The list, “Bombings in U.S. History” (April 21), contained the incorrect information that “no arrests were made” in the bombing of the offices of performing arts impresario Sol Hurok (“S. Hurok Presents”) in New York on Jan. 27, 1972. One of Hurok’s secretaries, Iris Kones, was killed, and nine other employees were injured in the incident. Hurok, then nearly 85 years old, had to be carried out of the building on a stretcher and was treated for smoke inhalation. He died two years later.
Three members of the Jewish Defense League, which opposed Hurok’s continued presentation of Soviet performers in the U.S., were arrested and brought to trial in the case. But in the first of what would be his many high-profile court appearances, a 33-year-old Harvard law professor named Alan Dershowitz managed to have the entire case thrown out on the grounds of illegal police wiretapping. This defense led to the release of the confessed creator of the bomb, Sheldon Seigel.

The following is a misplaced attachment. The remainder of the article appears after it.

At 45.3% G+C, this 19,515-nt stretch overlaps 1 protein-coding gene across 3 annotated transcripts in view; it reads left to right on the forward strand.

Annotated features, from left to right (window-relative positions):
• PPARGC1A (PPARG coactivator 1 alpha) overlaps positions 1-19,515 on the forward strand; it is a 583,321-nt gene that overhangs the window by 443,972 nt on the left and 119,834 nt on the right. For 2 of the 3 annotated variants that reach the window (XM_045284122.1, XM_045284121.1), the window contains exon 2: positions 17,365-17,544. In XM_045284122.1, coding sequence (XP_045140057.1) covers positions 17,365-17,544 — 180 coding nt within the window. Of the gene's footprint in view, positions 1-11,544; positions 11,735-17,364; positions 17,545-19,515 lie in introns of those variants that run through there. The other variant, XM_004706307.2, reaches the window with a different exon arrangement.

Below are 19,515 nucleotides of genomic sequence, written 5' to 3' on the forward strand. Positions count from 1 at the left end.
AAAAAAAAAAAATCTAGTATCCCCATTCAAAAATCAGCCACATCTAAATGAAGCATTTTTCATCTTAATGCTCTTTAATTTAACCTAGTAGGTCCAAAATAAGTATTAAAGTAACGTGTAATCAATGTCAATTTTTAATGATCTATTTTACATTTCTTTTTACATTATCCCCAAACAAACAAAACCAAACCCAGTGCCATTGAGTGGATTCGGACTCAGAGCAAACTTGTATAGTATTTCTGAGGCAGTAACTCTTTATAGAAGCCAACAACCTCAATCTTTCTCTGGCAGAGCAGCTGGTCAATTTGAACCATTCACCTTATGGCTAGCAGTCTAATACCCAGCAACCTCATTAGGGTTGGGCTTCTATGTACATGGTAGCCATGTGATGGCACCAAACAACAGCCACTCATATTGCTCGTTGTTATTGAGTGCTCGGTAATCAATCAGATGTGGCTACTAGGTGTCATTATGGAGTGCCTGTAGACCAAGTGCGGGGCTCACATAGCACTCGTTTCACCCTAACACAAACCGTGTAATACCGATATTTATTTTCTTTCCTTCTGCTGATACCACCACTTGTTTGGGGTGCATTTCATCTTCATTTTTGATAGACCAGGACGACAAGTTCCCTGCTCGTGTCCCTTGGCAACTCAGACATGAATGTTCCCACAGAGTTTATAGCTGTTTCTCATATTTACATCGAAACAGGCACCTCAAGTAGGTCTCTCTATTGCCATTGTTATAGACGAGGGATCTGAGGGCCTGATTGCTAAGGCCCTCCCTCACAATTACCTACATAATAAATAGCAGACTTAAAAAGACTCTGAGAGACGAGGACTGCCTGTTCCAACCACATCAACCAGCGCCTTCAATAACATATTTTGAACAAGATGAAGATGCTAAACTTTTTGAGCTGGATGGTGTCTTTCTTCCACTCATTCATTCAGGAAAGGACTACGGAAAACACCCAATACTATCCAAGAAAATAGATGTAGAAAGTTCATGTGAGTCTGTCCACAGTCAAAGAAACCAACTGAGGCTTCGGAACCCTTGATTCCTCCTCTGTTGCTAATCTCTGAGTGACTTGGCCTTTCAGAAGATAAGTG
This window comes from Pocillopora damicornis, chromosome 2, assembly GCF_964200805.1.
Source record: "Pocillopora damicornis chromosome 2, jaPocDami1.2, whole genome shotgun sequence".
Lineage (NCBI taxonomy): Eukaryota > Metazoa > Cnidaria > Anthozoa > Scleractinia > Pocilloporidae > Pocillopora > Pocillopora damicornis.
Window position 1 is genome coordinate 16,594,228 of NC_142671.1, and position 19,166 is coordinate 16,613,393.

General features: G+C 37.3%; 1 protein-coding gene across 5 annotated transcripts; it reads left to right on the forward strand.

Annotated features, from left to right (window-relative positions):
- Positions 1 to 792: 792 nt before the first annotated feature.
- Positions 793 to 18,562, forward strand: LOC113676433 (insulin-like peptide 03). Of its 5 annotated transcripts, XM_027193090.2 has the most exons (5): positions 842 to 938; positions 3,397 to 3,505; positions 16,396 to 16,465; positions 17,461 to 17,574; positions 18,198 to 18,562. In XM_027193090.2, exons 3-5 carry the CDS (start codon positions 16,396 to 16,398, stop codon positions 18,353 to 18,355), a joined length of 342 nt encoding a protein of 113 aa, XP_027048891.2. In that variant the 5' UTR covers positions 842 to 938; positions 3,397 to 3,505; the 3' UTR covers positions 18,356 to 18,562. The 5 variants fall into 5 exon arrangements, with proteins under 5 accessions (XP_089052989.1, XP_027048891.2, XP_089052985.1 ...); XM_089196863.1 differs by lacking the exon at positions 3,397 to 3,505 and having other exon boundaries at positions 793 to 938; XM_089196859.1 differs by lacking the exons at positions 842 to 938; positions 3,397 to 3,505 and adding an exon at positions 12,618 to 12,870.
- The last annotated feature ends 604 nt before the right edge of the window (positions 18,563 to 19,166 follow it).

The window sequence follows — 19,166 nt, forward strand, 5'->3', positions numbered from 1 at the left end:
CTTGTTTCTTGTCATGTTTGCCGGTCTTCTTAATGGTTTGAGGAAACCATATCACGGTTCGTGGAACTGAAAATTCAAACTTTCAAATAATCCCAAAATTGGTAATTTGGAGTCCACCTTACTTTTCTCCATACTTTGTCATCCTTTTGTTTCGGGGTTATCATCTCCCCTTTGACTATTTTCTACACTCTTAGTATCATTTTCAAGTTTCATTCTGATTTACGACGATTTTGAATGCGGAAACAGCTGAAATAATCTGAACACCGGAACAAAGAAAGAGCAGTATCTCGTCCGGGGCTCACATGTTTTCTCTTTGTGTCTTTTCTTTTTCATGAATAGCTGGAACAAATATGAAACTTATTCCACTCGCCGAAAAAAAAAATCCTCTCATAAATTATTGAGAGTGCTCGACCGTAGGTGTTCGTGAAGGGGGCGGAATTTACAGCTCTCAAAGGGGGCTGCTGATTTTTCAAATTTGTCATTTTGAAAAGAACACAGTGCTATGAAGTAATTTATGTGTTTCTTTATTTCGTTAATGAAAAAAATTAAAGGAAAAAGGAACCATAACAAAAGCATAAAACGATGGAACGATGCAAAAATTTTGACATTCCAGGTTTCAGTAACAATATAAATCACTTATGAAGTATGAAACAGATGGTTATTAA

Those who desire more information on this sad event may turn to the account in my book, “The Last Impresario: The Life, Times and Legacy of Sol Hurok,” published by Penguin.
Associate Professor and Chair
Department of Germanic & Slavic
Languages & Literatures
State University of New York at Albany